Australia | Nov 01 2019
ANZ Bank's FY19 result confirmed the challenges faced by a banking sector that needs to find new areas of growth while grappling with narrowing interest margins.
-Cost reduction targets is likely to require more investment
-Difficulties persist with Australian loan growth
-Franking on dividends reduced to 70%
By Eva Brocklehurst
As the first of the three major banks to report its financial results this month ANZ Banking Group ((ANZ)) encompassed the broad scope of market concerns and will face another difficult year. Further investment is considered likely in order to sustainably reduce the bank's cost base.
Morgan Stanley forecasts underlying revenue to fall -3.5% in FY20, with negative operating leverage driving a -10% decline in pre-provision profit. The broker also forecasts a -10 basis points decline in margins.
Regulatory costs are likely to remain elevated, in Credit Suisse's view, while the pick-up in housing finance applications may not flow through to overall credit growth because of a higher paying down of mortgage debt by borrowers.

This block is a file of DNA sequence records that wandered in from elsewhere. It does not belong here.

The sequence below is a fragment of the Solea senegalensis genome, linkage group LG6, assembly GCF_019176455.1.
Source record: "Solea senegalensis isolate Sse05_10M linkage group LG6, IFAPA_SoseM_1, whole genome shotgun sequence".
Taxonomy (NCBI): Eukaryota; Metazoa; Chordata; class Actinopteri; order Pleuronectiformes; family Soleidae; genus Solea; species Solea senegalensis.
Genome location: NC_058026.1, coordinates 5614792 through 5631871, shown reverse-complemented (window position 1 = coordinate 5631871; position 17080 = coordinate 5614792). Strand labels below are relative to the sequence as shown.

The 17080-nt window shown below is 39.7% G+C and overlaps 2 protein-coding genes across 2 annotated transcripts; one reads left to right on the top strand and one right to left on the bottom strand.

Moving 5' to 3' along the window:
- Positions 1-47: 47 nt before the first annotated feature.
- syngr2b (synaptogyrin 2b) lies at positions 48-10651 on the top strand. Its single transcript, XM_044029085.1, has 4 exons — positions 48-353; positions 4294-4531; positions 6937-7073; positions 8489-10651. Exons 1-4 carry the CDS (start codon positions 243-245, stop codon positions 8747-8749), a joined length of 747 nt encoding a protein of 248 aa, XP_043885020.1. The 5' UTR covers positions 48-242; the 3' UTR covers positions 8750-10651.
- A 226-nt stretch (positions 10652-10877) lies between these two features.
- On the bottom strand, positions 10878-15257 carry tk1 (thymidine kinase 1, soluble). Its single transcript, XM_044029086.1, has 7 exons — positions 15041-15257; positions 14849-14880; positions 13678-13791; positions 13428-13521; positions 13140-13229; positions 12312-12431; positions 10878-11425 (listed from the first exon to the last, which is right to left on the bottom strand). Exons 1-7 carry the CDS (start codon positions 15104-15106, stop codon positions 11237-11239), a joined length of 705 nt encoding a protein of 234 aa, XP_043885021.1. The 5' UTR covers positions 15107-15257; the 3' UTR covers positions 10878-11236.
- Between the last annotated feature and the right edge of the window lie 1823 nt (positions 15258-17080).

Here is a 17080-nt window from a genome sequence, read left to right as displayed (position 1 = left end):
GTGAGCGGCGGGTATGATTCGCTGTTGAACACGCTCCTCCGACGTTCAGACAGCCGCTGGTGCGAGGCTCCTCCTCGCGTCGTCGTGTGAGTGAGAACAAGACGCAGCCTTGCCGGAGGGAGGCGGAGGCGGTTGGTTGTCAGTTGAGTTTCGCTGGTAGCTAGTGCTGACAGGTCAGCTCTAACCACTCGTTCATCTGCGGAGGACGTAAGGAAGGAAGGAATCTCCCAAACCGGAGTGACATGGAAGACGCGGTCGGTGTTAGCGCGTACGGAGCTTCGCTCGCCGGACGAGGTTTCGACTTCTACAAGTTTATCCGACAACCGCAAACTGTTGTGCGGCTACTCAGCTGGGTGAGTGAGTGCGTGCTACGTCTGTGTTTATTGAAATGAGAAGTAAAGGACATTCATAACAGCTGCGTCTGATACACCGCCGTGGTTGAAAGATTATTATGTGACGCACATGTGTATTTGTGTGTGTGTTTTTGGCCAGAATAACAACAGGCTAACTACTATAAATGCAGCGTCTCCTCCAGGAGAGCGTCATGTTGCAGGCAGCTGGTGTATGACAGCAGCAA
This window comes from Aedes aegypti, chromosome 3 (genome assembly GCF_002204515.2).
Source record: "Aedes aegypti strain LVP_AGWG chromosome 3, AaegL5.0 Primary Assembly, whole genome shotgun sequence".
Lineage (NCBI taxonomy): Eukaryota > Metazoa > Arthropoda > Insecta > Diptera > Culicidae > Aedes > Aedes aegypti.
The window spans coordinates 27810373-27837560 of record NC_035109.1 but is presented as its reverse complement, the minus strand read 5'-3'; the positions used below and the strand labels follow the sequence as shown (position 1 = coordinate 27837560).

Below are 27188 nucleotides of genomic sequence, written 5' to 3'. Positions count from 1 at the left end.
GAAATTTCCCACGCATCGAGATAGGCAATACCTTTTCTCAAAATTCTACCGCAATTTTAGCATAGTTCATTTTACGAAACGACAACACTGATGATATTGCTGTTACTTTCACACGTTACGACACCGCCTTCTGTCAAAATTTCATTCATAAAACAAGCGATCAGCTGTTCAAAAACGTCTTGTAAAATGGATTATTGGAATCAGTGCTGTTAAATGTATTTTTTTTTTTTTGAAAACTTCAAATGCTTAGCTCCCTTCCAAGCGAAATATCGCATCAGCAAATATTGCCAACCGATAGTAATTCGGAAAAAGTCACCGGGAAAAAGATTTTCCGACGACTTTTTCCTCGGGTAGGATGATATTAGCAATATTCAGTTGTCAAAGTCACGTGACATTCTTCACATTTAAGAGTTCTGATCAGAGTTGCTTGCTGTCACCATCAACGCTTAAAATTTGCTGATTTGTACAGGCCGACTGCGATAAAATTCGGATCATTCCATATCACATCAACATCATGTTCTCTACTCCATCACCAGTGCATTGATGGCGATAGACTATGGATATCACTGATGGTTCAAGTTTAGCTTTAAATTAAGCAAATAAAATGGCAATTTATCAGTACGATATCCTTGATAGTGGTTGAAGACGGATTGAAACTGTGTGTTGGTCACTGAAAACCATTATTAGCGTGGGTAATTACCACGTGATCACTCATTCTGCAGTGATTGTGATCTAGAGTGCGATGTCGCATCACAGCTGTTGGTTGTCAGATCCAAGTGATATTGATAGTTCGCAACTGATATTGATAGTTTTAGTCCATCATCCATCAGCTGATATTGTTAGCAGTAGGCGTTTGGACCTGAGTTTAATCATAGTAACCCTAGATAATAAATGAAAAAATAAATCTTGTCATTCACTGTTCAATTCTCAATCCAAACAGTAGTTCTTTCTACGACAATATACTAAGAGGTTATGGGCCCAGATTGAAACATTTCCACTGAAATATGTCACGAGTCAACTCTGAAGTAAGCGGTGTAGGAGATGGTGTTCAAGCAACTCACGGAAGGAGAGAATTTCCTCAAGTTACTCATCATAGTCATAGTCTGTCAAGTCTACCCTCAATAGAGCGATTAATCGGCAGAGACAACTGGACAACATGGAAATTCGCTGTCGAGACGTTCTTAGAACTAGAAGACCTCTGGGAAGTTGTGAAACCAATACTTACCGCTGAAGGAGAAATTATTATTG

FY19 cash earnings were $6.47bn, below most expectations, driven by lower net interest margins. Morgans actually found the results better than feared as costs, asset quality and capital were all pleasing elements.
On a mildly positive note too, softer revenue was offset by lower-than-expected bad debts and Credit Suisse points out earnings quality was enhanced by a higher effective tax rate, albeit affected by declining provision coverage.
The bank has confirmed its medium-term (FY22 exit) cost base target of $8bn which UBS considers positive, provided cost reductions are undertaken in the correct manner and do not disrupt the franchise.
Morgan Stanley believes the cost target will require more investment and also a material reduction in the bank's footprint as well as a reshaping of the workforce. This could then create a risk of further losses in market share if peers do not take the same path.